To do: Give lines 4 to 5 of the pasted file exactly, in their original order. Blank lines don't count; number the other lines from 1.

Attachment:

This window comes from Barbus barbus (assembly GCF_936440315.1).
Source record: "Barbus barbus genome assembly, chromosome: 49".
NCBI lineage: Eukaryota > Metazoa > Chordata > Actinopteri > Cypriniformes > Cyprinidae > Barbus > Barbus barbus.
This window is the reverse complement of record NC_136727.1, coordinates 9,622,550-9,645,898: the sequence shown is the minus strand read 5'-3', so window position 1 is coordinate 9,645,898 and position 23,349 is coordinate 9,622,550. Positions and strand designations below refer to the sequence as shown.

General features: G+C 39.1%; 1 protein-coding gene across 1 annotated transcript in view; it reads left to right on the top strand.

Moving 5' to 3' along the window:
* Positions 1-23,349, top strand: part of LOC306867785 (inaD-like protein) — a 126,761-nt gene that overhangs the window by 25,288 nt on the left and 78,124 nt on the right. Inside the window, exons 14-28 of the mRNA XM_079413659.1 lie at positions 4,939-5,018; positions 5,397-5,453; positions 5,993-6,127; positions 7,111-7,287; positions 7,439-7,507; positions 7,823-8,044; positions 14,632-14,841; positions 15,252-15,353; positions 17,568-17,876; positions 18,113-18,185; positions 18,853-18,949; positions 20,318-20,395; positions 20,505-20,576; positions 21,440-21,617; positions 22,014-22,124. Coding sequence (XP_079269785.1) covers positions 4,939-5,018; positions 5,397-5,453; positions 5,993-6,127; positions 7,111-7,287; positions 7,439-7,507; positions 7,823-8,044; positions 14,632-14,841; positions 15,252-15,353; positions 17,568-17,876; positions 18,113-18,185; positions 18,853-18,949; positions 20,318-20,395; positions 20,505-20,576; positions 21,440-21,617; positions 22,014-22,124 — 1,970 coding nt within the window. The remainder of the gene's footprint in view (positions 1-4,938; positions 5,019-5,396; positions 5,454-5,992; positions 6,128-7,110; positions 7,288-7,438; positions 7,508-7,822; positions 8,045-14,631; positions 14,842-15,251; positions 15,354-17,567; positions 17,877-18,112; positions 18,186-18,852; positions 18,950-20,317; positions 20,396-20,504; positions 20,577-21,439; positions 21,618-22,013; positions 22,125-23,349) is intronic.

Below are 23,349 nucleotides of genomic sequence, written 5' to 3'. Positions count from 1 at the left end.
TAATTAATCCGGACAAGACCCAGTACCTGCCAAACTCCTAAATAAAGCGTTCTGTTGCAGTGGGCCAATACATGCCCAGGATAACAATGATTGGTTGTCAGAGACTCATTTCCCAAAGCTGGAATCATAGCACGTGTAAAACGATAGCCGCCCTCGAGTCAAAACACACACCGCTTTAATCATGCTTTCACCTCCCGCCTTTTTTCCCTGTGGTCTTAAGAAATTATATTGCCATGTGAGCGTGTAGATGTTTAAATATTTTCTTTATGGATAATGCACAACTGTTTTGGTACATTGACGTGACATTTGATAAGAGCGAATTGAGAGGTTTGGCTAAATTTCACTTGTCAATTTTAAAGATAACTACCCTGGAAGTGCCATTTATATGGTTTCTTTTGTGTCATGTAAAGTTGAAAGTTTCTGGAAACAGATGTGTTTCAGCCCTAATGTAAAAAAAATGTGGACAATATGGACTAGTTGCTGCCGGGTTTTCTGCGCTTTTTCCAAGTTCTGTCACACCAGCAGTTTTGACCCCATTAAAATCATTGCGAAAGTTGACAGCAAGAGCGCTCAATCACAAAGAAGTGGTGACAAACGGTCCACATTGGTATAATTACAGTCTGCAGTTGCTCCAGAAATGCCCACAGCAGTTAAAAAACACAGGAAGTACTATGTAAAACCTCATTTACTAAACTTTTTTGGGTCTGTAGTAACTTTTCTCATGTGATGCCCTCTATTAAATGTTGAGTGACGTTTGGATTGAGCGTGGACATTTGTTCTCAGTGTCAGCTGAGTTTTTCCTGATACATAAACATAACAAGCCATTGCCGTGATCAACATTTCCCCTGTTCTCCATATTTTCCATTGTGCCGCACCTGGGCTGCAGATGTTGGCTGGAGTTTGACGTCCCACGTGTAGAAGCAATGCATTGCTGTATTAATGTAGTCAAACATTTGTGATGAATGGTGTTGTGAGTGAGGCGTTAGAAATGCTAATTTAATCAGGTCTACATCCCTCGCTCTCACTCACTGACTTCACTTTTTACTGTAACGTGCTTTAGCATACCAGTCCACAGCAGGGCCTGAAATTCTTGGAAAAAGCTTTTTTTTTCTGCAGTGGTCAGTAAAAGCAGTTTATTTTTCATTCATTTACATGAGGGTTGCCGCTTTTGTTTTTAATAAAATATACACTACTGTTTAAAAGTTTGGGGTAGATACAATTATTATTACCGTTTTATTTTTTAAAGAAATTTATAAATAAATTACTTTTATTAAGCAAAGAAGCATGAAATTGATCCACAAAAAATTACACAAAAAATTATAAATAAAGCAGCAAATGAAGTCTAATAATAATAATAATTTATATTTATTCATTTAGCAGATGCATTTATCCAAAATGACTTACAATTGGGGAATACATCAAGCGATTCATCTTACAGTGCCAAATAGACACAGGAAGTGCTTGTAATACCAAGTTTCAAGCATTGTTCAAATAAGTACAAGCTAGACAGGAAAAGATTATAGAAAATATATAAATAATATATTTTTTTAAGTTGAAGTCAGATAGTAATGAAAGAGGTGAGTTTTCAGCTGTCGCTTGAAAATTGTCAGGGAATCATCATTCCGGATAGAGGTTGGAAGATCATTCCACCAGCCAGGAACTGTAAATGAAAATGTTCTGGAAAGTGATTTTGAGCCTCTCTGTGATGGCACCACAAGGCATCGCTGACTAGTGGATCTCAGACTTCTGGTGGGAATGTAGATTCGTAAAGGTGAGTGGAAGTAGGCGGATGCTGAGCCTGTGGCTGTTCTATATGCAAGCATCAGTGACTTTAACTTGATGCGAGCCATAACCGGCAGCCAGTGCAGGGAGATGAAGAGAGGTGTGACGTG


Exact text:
This window is the reverse complement of record NC_136727.1, coordinates 9,622,550-9,645,898: the sequence shown is the minus strand read 5'-3', so window position 1 is coordinate 9,645,898 and position 23,349 is coordinate 9,622,550. Positions and strand designations below refer to the sequence as shown.

General features: G+C 39.1%; 1 protein-coding gene across 1 annotated transcript in view; it reads left to right on the top strand.